and when they stop, nobody will rejoice.
They’re off together rolling down the track,
three teens whose parents never will be back.
As fodder for the factories, they trekked
barefoot across the snow fields. Hunks of bread
were all that kept their reed-like frames erect.
One bitter morning, just beneath their tread,
they noticed spuds and scooped them up. Those raw
tubers they’d conceal and eat at night,
aware their persecutors had a law
prohibiting these girls from such delight.
In camp that evening, lined up in the quad,
the sisters, close amid the others, shook
as one in ten were murdered by the squad.
When the girl beside them dropped, they didn’t look,
but knew they had been spared. The following dawn
they held each other as they plodded on.
They walked and slept, but didn’t die together.
The Russians came and then the sisters set
their sights on Palestine, where each one met
a man, had kids, and then the crucial tether
that lasted through the horror snapped when two
stayed put and saw the youngest move away.
She watched her children blossom day by day
in a land of hope or, leastwise, somewhere new.
She and her family once owned a farm
in Bratislava. Now she’s in a place
where caregivers abound. The human race
will kill or comfort, dish out food or harm.
She dreams now, not of trials and ordeals,
but of the cows, the chickens, and the fields.
(Appeared in Poetry Super Highway.)
Close by the bridge, they javelin
the frosty blue. Flashing, fading,
dipping, climbing, as if to win
the Bird Olympics, emulating
their wild forebears, forever together,
bonded by the sturdy tether
of kinship. The townsfolk dare not bustle
about in gales. They’re all shut in
like rabbits in their huts. The rustle
of remnant leaves and twigs is a thin
and bony xylophone. The flocking
aces wheel round and round the walking
man on the bridge, who watches each bird
click with the cloud in euphoric flight.
Strolling alone, for a moment cured
of the whiteness under the frigid light
of sunset, he can’t help but stare
as spirits soar and fade and flare.
The Rat Behind the Wall
What shields the rat from the mighty terrier?
through which she feels the slaps of yaps.
have missed her, though they’ve held Swiss cheese.
she will if driven out. The breeze
grows colder every night. Soon white
will coat the earth and squalls will bite.
A barrier traps yet frees.
The Rooms of Bernadette
With scratching sounds and gnawing sounds
and periodically a squeak,
commensal mammals make their rounds
to search for edibles and seek
a place to nest before the bleak
raw blizzards bluster in. They’ll get
a taste of warmth within a week
inside the rooms of Bernadette.
Wise to the perils on these grounds
(traps, poison, predators), they speak
not just with voices but the nouns
and adjectives of smell. They reek
of things they’ve eaten, each unique,
life-or-death. A breach will let
them scurry, scamper, spring, and streak
across the bed of Bernadette.
She sleeps, as one now swiftly downs
a bit of cracker near her sleek
and lanky form. Another bounds
across a table, takes a peek
at the granola. Nervous, meek,
worldly-wise, and no one’s pet,
these stealthy creatures never creak
the boards that sag like Bernadette.
A bold one scuttles past her cheek
as others in stark silhouette
come in the night to prowl and sneak
inside the dreams of Bernadette.
The Woolly Bear
Along a silvan lane, you spy a critter
creeping with a mission, a woolly bear
fattened on autumn flora. So you crouch,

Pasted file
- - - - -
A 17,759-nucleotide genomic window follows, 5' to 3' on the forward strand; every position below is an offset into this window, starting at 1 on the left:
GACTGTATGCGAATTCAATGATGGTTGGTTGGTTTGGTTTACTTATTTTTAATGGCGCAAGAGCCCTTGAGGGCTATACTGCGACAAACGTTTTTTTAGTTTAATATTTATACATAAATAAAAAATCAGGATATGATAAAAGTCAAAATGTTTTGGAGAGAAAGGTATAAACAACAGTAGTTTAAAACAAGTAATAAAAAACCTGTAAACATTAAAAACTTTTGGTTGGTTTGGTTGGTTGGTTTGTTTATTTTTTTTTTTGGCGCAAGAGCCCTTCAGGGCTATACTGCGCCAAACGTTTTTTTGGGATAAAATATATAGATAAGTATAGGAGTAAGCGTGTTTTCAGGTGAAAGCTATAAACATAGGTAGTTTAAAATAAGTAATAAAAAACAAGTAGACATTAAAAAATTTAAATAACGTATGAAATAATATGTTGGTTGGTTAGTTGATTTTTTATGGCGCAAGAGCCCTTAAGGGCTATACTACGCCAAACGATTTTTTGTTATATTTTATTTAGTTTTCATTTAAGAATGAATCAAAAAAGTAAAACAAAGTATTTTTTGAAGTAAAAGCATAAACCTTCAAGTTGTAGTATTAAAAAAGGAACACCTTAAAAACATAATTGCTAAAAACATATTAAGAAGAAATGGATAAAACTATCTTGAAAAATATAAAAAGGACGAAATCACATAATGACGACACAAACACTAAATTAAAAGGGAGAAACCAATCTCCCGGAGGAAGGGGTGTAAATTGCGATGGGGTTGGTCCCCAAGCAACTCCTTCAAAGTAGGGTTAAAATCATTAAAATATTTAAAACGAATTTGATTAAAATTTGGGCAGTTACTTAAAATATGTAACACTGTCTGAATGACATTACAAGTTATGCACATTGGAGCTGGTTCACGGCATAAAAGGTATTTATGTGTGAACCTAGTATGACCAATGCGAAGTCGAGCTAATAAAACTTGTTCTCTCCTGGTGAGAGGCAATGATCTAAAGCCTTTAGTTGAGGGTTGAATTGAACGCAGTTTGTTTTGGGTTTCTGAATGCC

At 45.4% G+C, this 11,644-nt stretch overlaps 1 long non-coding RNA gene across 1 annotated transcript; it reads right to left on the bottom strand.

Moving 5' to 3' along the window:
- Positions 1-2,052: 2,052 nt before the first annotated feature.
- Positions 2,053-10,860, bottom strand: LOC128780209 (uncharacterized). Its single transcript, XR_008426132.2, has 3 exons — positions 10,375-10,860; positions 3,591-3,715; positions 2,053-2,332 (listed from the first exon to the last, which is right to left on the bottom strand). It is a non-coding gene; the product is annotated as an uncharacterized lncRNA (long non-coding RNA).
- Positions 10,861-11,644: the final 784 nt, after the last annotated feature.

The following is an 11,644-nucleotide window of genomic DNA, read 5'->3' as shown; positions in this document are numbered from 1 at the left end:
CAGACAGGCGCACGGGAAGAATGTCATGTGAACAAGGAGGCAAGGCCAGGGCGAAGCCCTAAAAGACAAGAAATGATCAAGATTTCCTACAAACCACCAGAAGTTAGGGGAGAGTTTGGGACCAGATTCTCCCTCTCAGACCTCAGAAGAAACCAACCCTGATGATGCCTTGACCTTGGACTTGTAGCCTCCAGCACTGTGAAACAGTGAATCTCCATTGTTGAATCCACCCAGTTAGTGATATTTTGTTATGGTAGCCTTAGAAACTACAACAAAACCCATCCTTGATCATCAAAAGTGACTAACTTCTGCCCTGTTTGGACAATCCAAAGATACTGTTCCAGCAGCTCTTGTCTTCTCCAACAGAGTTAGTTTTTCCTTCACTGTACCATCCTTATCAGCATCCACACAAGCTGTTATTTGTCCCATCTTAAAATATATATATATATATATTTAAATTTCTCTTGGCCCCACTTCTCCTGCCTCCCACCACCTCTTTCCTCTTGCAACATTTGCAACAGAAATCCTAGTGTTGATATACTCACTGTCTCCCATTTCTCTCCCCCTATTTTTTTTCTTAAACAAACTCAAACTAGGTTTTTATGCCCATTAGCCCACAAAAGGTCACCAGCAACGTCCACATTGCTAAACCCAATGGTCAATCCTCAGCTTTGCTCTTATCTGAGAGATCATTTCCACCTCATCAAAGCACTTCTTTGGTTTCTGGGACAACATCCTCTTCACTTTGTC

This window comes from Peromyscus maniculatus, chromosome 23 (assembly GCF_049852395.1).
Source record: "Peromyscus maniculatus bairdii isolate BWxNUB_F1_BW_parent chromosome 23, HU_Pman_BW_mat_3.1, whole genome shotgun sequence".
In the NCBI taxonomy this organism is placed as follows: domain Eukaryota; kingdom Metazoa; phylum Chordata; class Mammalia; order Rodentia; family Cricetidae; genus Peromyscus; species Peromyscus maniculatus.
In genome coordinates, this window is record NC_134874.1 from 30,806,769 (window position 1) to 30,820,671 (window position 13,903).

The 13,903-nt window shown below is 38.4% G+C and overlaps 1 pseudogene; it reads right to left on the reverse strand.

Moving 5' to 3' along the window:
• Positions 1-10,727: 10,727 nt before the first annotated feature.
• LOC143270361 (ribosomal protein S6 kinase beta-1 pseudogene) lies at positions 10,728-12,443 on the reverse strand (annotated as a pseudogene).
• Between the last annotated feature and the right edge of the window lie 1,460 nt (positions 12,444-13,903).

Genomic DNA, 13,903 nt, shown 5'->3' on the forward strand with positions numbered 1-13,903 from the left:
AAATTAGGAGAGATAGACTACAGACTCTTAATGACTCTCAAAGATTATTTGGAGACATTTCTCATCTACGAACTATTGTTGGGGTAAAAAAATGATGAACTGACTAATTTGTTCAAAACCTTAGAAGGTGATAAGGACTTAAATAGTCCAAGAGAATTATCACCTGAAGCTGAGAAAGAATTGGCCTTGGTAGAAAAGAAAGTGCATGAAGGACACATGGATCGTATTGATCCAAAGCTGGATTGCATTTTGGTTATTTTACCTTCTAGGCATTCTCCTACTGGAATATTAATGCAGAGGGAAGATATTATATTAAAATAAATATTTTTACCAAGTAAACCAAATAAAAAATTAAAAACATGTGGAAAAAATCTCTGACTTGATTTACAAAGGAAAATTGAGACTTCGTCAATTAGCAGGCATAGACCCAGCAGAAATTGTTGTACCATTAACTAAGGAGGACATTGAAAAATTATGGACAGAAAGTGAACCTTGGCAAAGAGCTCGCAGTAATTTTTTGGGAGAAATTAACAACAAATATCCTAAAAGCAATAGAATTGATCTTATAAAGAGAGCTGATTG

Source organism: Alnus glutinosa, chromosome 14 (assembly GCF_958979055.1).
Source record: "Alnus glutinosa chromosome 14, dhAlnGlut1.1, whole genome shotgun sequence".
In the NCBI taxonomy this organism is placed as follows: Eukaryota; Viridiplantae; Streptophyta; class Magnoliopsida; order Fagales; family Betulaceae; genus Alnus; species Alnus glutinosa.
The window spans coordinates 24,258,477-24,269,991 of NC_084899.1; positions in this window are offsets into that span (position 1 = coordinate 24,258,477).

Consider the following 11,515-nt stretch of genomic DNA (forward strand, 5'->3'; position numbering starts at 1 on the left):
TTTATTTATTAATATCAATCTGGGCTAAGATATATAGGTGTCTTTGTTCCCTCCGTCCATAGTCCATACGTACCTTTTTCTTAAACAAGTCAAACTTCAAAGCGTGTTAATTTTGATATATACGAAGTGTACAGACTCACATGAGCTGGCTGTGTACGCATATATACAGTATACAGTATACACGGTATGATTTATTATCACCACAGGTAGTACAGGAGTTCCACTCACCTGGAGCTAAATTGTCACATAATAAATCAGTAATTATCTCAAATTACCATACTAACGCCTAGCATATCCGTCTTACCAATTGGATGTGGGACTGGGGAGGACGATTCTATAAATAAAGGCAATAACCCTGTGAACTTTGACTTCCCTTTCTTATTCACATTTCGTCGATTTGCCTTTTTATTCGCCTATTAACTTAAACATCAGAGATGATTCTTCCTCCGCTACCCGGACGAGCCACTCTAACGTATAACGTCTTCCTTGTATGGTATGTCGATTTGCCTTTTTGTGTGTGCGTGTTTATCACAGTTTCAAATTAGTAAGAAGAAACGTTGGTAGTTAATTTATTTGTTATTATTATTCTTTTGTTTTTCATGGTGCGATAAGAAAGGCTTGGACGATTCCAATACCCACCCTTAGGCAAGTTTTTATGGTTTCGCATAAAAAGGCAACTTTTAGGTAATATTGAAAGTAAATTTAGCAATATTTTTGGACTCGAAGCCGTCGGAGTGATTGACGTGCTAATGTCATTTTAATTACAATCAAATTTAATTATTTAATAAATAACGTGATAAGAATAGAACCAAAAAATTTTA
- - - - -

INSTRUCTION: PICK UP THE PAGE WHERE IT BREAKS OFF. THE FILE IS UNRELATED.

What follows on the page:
noting her triple stripes: the middle ginger,
each end as black as space. Her destination
is some unnoticed nook, a sanctuary
to settle in, greet the fangs of frost,
then freeze, wait winter out—lingering, lost
in dreams of summer, milkweed, huckleberry.
Though she’s in danger of obliteration
by wheel or boot, your fingers now unhinge her.
She bends into a ball of steel. No “ouch”
from bristles on your palm as you prepare
to toss her lightly to the forest litter.
She flies in a parabola, and lands
in leaves. Though she has vanished, both your hands
hold myriad tiny hairs, a souvenir
scattered like petals. When this hemisphere
turns warm again, she’ll waken, thaw, and feast
on shrubs and weeds (the bitterer the better)
then, by some wondrous conjuring, be released
from larval life. At length she will appear
a moth with coral wings—they’ll bravely bear
her through a night of bats or headlight glare,
be pulverized like paper in a shredder,
or briefly flare in a world that will forget her.
The last one died in Hobart Zoo
during a night so raw,
he curled up tight and, shivering,
froze from nose to paw.
Three years before, a chap appeared
with movie-making gear.
“Benjamin” paced and yawned, then nipped
the bloke’s placental rear.
With jaws too weak to maim a man
his wild kin chomped on possum
and, owing to their shyness, humans
rarely came across ’em.
Sheep vanished—from bad management—
yet who did farmers blame?
That’s right, you guessed it! So ten-thousand
riflemen took aim.
The chance his feral fellows prowl
these days is less than scant.
So why then don’t we say goodbye,
you ask? We simply can’t!
Across the windswept hinterlands,
we hunt with cameras, phones,
and sometimes glimpse a ghost, a shadow,
Through stands of fragrant Huon Pine
older than Canopus,
across the plains of button grass
(the island’s magnum opus);
on cliffs that overlook the deep
where sponges, crinoids, corals—
bright yellow, purple, cream and pink—
live far from human quarrels;
or on the outer edge of Hobart
(that quaint marina city
which, one day in a coming eon,
will all be rubble—pity!);
as tawny frogmouths croon unseen,
as bold rosellas whistle,
as pademelons graze, and quolls
keep hidden in the thistle;
under a crag, above a lake,
amid the heath and fern,
the wombat, wattlebird and devil,
we search for him and yearn
and think how we’re the first on Earth
that’s got a choice to make—
for we’re the killer asteroid,
the hurricane, and quake!
He’s merely one more casualty
that perished on a planet
where dwells an ape whose foremost task
is saving her. But can it?
In petroglyphs, on postage stamps,
badge of the cricket team,
symbol of Tasmania,
he rouses us to dream.
The Group Mind of Bees
While the scout drones and dances in the dark,
her sisters’ palpi mark
her every sign like Braille.
Who hears her hum her B will rarely fail
to find the food, too far to spot by smell
or sight. She yearns to tell
the others its location,
impatient spy in a covert operation.
What’s in the flower of a common weed
can comfortably feed
the queen and all her hive,
allowing the whole living thing to thrive.
You may conclude when speculating why
a drone must always die
minutes after mating
that, when the matter deals with procreating,